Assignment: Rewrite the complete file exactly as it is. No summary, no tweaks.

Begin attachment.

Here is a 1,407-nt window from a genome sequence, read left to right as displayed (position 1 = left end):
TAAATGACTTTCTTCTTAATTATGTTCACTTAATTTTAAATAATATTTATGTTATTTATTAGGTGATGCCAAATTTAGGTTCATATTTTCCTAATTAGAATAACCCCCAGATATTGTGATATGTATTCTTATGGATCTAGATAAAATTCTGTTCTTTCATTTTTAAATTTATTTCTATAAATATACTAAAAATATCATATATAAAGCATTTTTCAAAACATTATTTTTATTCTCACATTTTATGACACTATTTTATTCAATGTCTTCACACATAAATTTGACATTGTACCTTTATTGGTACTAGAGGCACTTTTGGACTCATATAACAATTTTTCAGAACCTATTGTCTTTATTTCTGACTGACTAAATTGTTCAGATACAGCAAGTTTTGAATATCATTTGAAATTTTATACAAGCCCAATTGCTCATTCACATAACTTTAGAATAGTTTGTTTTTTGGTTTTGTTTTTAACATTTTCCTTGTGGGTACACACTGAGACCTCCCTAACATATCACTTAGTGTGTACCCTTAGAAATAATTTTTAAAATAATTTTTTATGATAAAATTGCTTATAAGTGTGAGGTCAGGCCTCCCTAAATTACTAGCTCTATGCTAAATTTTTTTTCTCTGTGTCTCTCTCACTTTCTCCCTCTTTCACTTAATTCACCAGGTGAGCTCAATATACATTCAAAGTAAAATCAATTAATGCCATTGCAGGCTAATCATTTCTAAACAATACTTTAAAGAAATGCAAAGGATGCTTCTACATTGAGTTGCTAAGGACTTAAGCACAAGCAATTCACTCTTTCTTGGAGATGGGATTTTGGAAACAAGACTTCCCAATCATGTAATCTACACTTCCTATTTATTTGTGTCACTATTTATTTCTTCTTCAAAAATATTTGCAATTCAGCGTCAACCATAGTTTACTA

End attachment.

Here is a 1,407-nt window from a genome sequence, read left to right as displayed (position 1 = left end):
TAAATGACTTTCTTCTTAATTATGTTCACTTAATTTTAAATAATATTTATGTTATTTATTAGGTGATGCCAAATTTAGGTTCATATTTTCCTAATTAGAATAACCCCCAGATATTGTGATATGTATTCTTATGGATCTAGATAAAATTCTGTTCTTTCATTTTTAAATTTATTTCTATAAATATACTAAAAATATCATATATAAAGCATTTTTCAAAACATTATTTTTATTCTCACATTTTATGACACTATTTTATTCAATGTCTTCACACATAAATTTGACATTGTACCTTTATTGGTACTAGAGGCACTTTTGGACTCATATAACAATTTTTCAGAACCTATTGTCTTTATTTCTGACTGACTAAATTGTTCAGATACAGCAAGTTTTGAATATCATTTGAAATTTTATACAAGCCCAATTGCTCATTCACATAACTTTAGAATAGTTTGTTTTTTGGTTTTGTTTTTAACATTTTCCTTGTGGGTACACACTGAGACCTCCCTAACATATCACTTAGTGTGTACCCTTAGAAATAATTTTTAAAATAATTTTTTATGATAAAATTGCTTATAAGTGTGAGGTCAGGCCTCCCTAAATTACTAGCTCTATGCTAAATTTTTTTTCTCTGTGTCTCTCTCACTTTCTCCCTCTTTCACTTAATTCACCAGGTGAGCTCAATATACATTCAAAGTAAAATCAATTAATGCCATTGCAGGCTAATCATTTCTAAACAATACTTTAAAGAAATGCAAAGGATGCTTCTACATTGAGTTGCTAAGGACTTAAGCACAAGCAATTCACTCTTTCTTGGAGATGGGATTTTGGAAACAAGACTTCCCAATCATGTAATCTACACTTCCTATTTATTTGTGTCACTATTTATTTCTTCTTCAAAAATATTTGCAATTCAGCGTCAACCATAGTTTACTA